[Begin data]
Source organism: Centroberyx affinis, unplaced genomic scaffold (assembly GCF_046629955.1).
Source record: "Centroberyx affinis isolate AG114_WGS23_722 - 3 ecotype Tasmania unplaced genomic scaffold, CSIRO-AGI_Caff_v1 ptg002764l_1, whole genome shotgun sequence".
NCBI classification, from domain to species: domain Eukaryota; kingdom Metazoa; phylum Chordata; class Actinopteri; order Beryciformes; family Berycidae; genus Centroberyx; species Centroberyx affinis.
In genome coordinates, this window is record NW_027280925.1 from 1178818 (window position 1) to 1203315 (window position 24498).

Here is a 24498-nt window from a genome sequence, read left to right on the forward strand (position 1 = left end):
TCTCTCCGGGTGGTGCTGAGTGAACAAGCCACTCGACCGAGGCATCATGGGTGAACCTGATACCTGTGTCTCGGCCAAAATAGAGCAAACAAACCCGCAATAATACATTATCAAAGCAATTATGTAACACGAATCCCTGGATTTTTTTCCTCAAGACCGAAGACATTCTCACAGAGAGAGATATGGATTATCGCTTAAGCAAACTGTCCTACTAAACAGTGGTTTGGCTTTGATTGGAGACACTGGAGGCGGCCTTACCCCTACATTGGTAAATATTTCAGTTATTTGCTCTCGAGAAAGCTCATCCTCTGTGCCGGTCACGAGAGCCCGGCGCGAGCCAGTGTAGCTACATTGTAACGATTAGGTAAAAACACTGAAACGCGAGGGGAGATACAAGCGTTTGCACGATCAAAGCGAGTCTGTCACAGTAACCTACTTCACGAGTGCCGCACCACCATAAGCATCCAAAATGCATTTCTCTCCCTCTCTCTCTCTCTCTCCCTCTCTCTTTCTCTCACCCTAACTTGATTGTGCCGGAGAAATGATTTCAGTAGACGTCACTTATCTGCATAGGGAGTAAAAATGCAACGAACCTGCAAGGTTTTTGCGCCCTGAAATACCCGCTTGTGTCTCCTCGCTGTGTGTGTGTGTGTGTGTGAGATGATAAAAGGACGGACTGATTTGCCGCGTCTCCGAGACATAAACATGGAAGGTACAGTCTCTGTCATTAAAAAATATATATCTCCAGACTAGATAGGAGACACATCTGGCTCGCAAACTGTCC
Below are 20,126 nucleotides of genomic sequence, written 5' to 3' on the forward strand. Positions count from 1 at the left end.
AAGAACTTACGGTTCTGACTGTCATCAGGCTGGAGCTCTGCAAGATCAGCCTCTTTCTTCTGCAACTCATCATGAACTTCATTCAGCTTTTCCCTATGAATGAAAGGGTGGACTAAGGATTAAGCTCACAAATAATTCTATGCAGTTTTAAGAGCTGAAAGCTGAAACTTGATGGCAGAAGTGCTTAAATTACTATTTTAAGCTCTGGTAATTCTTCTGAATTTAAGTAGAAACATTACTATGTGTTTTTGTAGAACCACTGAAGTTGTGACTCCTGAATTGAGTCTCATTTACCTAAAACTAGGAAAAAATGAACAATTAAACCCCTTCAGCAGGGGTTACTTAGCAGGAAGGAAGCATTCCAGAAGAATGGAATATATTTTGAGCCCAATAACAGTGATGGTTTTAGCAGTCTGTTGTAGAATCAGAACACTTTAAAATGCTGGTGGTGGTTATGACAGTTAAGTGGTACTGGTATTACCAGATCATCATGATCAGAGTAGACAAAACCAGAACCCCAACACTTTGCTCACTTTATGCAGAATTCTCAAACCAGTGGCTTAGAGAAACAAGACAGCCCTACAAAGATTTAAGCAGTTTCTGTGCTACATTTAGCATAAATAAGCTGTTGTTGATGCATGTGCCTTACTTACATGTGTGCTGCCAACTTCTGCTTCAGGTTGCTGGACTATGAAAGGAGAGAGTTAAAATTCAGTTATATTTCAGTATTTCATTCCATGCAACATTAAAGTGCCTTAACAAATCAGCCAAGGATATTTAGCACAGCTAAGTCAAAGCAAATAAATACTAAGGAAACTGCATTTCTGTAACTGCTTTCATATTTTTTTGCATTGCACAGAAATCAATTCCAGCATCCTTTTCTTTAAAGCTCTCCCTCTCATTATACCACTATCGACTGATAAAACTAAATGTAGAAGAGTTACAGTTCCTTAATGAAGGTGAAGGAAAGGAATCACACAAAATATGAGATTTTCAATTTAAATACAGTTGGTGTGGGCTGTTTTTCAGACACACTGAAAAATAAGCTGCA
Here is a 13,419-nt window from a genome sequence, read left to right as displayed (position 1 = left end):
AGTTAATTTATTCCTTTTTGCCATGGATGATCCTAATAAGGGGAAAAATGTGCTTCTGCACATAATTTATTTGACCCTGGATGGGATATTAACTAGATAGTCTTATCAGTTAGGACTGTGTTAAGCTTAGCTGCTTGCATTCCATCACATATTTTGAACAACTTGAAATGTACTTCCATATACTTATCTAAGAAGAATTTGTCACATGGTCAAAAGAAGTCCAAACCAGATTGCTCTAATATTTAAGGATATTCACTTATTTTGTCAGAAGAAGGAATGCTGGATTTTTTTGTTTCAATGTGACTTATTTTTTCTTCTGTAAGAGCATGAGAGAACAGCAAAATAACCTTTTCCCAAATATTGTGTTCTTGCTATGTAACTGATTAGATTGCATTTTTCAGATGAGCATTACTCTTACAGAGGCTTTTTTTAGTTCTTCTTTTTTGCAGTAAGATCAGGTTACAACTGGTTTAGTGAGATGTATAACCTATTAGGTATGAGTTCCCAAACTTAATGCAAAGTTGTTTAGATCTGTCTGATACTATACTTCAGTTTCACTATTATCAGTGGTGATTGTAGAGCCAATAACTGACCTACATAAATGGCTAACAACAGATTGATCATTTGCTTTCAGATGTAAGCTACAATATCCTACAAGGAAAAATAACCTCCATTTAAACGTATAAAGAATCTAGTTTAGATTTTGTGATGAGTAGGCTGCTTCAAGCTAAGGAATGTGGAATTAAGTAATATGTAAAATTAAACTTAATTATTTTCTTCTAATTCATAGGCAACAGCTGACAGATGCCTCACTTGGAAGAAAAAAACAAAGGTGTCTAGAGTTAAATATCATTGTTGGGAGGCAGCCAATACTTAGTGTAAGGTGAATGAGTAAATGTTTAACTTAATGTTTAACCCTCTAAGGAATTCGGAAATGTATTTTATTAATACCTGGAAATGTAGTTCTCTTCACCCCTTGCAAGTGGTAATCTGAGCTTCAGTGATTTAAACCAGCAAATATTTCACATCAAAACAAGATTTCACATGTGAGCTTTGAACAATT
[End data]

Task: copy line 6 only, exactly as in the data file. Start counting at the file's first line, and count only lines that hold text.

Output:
TCTCTCCGGGTGGTGCTGAGTGAACAAGCCACTCGACCGAGGCATCATGGGTGAACCTGATACCTGTGTCTCGGCCAAAATAGAGCAAACAAACCCGCAATAATACATTATCAAAGCAATTATGTAACACGAATCCCTGGATTTTTTTCCTCAAGACCGAAGACATTCTCACAGAGAGAGATATGGATTATCGCTTAAGCAAACTGTCCTACTAAACAGTGGTTTGGCTTTGATTGGAGACACTGGAGGCGGCCTTACCCCTACATTGGTAAATATTTCAGTTATTTGCTCTCGAGAAAGCTCATCCTCTGTGCCGGTCACGAGAGCCCGGCGCGAGCCAGTGTAGCTACATTGTAACGATTAGGTAAAAACACTGAAACGCGAGGGGAGATACAAGCGTTTGCACGATCAAAGCGAGTCTGTCACAGTAACCTACTTCACGAGTGCCGCACCACCATAAGCATCCAAAATGCATTTCTCTCCCTCTCTCTCTCTCTCTCCCTCTCTCTTTCTCTCACCCTAACTTGATTGTGCCGGAGAAATGATTTCAGTAGACGTCACTTATCTGCATAGGGAGTAAAAATGCAACGAACCTGCAAGGTTTTTGCGCCCTGAAATACCCGCTTGTGTCTCCTCGCTGTGTGTGTGTGTGTGTGTGAGATGATAAAAGGACGGACTGATTTGCCGCGTCTCCGAGACATAAACATGGAAGGTACAGTCTCTGTCATTAAAAAATATATATCTCCAGACTAGATAGGAGACACATCTGGCTCGCAAACTGTCC